By Nina Patel:
get it, social skills are hard. We’ve all been stranded, friendless in a sea of mildly familiar faces with no idea what to do with ourselves at one point in our lives. We’ve all pretended to take a phone call and hid in the bathroom for the duration of an event in order to avoid talking to people. We’ve all taken up smoking and developed an addiction to nicotine just so we could leave an awkward situation by saying we “needed a cigarette.” There’s no shame in climbing out the fire escape of a thirty story building on your best friend’s birthday to avoid their uncle’s cousin’s wife’s aunt whose name you’re ashamed to have forgotten. But take it from someone with a PhD in charmology, there is a better way. Here’s how to be the most charming person in the room at any given social event.
Weddings can be awkward when no one knows who you are, so the best course of action is to make yourself known. It’s common knowledge that anyone who makes a toast at a wedding is practically a celebrity for the night, so you’ll have to give a speech. Traditionally, only close family and friends of the newlyweds are asked to give a toast, but the truth is, it doesn’t really matter how well you know the couple as long as your speech goes on for over twenty minutes and opens with Webster’s Dictionary’s definition of marriage.
During times of grief, people are looking for a little light in their life. So the best way to charm those in pain is to be their source of comic relief. And who better to be the subject of your punchlines than the recently deceased? I know what you’re thinking, but no, it’s not immoral to poke fun at dead people. No one wants their funeral to be a grim snoozefest. Really, you’re doing them a favor by livening things up.
Everyone lies at highschool reunions. Your job is to expose these lies, taking the attention off of yourself, who has accomplished nothing in life but has at least been honest about it. Spend the weeks before your reunion scrounging up dirt on everyone from your highschool. Take a sabbatical from work, cancel plans with friends, devote yourself entirely to exposing your peers. Dig up everything from divorces to lawsuits to job losses, and interrupt your class president’s welcome back speech to publicly announce your findings. Everyone loves a snitch, so this will go great for you, or, at the very least, it will make the night interesting.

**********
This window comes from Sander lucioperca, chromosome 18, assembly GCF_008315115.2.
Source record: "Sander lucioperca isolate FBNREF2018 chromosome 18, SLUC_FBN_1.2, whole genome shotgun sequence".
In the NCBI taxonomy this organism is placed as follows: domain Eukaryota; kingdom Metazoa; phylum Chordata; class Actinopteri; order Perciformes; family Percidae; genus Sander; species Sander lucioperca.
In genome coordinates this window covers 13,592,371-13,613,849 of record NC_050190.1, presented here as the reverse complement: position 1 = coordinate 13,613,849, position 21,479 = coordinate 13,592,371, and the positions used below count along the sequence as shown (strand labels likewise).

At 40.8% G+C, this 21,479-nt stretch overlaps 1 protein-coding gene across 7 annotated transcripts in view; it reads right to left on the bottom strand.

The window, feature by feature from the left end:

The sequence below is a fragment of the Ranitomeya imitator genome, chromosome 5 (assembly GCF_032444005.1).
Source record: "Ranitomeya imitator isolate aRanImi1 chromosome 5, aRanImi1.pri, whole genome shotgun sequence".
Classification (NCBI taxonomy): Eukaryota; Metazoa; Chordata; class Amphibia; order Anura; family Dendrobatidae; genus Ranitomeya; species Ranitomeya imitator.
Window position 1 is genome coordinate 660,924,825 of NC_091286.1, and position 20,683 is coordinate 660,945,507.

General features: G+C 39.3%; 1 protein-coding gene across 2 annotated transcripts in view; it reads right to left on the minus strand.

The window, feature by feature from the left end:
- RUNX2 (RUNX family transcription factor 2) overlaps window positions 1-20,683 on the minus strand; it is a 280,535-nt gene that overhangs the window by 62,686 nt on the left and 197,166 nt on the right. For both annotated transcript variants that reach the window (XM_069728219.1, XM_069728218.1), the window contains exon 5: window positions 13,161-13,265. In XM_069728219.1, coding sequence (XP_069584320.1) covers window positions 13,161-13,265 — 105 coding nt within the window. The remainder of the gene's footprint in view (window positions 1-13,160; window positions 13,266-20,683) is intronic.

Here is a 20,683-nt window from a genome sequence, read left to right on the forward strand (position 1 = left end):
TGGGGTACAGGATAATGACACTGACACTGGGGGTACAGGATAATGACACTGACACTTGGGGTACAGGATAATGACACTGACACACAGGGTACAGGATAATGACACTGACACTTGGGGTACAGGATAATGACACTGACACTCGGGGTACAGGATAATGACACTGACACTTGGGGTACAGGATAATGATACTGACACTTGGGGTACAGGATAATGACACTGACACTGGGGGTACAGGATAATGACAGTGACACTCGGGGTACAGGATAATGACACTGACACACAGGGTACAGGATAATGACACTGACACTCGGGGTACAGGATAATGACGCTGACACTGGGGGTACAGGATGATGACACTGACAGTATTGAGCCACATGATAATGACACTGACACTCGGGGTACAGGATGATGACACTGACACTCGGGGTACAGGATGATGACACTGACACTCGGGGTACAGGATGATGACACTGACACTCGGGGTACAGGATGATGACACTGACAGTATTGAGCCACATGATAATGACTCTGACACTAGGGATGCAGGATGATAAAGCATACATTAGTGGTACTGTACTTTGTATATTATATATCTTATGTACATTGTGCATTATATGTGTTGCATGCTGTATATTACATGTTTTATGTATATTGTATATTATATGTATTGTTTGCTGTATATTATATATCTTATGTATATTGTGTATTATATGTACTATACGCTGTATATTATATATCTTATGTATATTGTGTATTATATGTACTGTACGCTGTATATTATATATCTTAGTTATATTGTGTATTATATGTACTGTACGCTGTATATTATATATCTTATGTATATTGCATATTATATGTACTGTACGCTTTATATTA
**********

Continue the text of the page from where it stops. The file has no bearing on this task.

Family reunions are a breeding ground for passive aggressive criticism, so you’ll want to keep the attention off of yourself. The best strategy is to pick a scapegoat. Find one person in your family who has done slightly worse in life than you, and keep them with you for the entire night. Refrain from standing too close to accomplished relatives with successful careers or healthy relationships, as you will most definitely appear weak in their mighty presence.
When a work acquaintance with few friends invites you along to their bachelor/bachelorette party out of pity and lack of options, make sure to match the tone of the group. Since the party will likely revolve around drinking, make sure to get more shitfaced than anyone else to the point where you have no control over your actions and are relying on the bride/groom-to-be to drag you kicking and screaming away from a bar fight. After getting the entire group thrown out of a bar, scream “surprise” and reveal the fact that you were never really drunk and the whole thing was one big hilarious prank. Then stage a kidnapping and make the group walk around the city in the middle of the night looking for clues in an elaborate scavenger hunt that you spent months putting together. The clues will eventually lead them to a singular bottle of champagne, which the bride/groom will open, only to discover that the popping of the cork triggered an extravagant fireworks show. The fireworks will spell out your name, at which point you will arrive on horseback and the entire party will crowd around you, chanting your name. Trust me, it’s foolproof.